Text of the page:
As many of my friends know, I have successfully made student teaching my entire personality. Even though I am perpetually exhausted from what I do, my experience being in the classroom every day has been amazing.
Growing up, I learned what it meant to be an educator from watching my mom be an amazing kindergarten teacher. Now, creator, executive producer, writer and star Quinta Brunson has shown the world a glimpse into the lives of hard-working public school teachers in “Abbott Elementary.” Inspired by the life of her own mother, Brunson highlights the many joys and struggles of being a teacher, cracking smiles and warming hearts the whole way.
From the first trailer I saw of the show back in 2021, I knew I had fallen in love with Abbott, even if it never entered into the mainstream. To this day, I have never been disappointed — or more wrong about how people would take the show. “Abbott” immediately received rave reviews and continues to sweep every award show.
The plot follows Philadelphia elementary school teachers Janine Teagues (Brunson), Gregory Eddie (Tyler James Williams), Melissa Schemmenti (Lisa Ann Walter), Barbara Howard (Sheryl Lee Ralph), Jacob Hill (Chris Perfetti), their principal Ava Coleman (Janelle James) and the school custodian Mr. Johnson (William Stanford Davis). Each week, this ensemble cast returns to school, taking on issues in education while caring for their students. Filmed in a mockumentary style, “Abbott” gives an honest assessment of being a new teacher, teaching underserved students and being a young professional. There’s also a running subplot of between Janine and Gregory — a great will-they-won’t-they — that has already created a relationship that will fuel the show for many seasons to come.
“Abbott” is incredibly successful at all its relationship building between characters. Melissa and Barbara have a teacher-friend relationship I envy and only hope to achieve by the time I’m a veteran teacher. On the flip side, Janine, Gregory and Jacob navigate the politics of being young teachers, relying on each other and their older mentors to successfully teach their students. Principal Coleman adds another layer of chaos by being an underqualified and unprofessional, yet truly caring supervisor. Mr. Johnson fills any hole by appearing at the best moments and being an excellent member of the school’s supporting staff.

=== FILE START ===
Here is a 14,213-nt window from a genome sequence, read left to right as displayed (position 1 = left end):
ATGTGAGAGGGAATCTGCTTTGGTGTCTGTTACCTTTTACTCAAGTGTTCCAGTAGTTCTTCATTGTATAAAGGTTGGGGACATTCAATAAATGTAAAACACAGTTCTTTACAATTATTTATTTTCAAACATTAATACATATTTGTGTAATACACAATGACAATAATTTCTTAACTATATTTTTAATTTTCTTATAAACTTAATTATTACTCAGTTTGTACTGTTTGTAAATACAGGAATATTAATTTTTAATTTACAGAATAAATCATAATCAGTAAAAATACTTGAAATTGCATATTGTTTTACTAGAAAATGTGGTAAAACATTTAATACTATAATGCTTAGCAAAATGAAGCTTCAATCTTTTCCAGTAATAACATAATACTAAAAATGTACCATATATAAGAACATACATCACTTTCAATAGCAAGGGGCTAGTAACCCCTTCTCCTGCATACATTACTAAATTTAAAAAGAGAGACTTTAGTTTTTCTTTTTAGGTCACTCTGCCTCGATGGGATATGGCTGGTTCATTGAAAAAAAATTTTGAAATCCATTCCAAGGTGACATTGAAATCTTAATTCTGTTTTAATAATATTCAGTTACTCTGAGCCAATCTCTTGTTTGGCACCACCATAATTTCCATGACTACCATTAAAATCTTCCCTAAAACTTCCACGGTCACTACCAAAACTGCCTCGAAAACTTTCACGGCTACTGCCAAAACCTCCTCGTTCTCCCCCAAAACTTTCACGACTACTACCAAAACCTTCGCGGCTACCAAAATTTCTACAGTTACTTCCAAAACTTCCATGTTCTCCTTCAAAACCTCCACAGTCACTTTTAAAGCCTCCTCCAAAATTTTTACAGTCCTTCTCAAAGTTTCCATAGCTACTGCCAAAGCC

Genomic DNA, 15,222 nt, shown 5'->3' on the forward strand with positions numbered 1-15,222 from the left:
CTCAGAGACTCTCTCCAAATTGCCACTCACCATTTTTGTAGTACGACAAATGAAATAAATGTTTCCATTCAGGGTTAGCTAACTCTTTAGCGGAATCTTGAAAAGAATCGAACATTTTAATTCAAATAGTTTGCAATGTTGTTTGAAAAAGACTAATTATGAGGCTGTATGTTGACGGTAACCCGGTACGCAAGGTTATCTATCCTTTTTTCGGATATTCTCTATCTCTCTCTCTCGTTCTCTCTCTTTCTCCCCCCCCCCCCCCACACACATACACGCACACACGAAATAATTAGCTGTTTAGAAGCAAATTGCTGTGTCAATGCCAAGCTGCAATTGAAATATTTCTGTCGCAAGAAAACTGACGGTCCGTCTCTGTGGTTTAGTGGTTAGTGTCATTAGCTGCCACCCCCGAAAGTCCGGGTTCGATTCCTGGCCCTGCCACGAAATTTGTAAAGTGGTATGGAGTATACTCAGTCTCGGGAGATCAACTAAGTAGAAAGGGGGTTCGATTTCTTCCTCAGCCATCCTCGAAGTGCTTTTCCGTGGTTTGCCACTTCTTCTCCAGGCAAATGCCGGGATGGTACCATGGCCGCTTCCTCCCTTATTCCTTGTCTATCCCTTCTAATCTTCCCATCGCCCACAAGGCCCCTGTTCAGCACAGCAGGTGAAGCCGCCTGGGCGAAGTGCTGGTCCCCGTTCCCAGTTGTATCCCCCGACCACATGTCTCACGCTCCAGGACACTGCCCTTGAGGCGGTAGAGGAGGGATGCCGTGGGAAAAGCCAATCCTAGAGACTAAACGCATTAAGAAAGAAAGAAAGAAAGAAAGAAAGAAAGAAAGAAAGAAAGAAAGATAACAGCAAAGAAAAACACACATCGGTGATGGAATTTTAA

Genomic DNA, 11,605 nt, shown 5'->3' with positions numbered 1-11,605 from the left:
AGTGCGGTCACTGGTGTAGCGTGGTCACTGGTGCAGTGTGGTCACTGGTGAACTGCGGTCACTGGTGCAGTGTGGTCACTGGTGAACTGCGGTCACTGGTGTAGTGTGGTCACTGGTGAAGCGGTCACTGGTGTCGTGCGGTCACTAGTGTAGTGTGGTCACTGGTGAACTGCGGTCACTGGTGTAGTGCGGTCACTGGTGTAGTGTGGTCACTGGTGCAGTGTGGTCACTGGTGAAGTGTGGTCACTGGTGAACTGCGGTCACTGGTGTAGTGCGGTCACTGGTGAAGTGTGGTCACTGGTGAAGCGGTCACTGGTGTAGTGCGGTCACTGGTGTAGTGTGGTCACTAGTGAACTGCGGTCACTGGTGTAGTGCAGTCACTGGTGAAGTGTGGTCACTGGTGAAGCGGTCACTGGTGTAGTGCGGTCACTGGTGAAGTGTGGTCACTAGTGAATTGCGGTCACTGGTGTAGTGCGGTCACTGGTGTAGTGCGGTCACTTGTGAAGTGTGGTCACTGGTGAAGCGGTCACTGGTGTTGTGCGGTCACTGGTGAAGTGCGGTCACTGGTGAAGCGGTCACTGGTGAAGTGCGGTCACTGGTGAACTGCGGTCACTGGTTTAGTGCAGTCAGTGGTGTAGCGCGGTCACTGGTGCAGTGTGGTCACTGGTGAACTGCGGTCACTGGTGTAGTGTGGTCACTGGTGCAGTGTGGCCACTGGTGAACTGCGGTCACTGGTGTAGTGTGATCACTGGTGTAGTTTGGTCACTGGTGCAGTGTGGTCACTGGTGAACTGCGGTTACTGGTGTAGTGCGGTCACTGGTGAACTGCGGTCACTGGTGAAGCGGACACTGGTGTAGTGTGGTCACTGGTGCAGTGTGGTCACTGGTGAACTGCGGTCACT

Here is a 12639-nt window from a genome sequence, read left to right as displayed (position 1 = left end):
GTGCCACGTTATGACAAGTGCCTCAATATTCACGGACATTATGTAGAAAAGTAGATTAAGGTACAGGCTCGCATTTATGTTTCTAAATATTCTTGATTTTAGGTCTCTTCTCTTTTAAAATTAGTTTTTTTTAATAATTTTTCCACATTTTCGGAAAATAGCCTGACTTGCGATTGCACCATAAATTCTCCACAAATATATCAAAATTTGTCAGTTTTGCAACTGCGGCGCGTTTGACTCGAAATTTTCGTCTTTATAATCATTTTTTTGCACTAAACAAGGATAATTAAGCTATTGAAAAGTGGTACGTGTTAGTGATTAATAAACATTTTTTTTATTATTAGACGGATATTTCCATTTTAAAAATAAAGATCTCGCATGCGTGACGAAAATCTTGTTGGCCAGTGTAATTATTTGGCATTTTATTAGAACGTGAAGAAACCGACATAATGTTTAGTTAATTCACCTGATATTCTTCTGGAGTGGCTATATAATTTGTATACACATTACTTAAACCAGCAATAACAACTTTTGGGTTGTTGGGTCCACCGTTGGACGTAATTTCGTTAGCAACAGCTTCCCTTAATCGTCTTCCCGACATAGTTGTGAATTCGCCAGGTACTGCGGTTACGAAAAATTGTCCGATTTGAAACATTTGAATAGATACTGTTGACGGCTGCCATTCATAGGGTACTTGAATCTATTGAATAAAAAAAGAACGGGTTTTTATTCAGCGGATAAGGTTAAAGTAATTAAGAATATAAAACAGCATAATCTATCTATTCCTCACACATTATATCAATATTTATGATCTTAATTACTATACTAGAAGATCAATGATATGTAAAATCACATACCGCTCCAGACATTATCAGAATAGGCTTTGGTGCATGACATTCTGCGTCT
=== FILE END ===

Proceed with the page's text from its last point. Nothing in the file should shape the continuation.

While the writing of the show is hilarious and the cast has the best chemistry I’ve seen in years, there are so many touching moments for viewers to enjoy. One that immediately comes to mind is when Melissa sits down with a student struggling with reading and tells her own story as a young student who couldn’t keep up as a reader. Walter encouraging this student to persevere through her challenges brings me to tears every time I watch the episode.
In season two, viewers become aware of charter schools attempting to take control of the neighborhood, including Abbott itself. Brunson and her team of writers deftly addresses the issues charter schools create, especially the immediate impact if Abbott was converted into one. Unafraid to highlight topics not well understood outside the educational community, “Abbott” subtly informs the viewer of problems in real-world teaching.
“Abbott Elementary” has become my comfort show and makes me feel seen as a young educator. It is the only show I know of that gives a realistic depiction of teaching in a public school and building quality relationships with students. The cast is brilliant at portraying real-life teachers and issues in the educational community. Carrying forward in its second season with a huge following and popular fan pages to match, I’m confident “Abbott” will be the show that lifts me up when I’m making my own way in education.
Editor's note: A previous version of this story said "Abbott Elementary" was set in Pittsburgh, not Philadelphia. The Observer regrets this error.
Show: “Abbott Elementary”
Favorite episodes: “Teacher Conference,” “Juice,” “Read-a-thon”
If you like: “The Office,” “Parks and Recreation”
Where to watch:Hulu
Shamrocks: 5 out of 5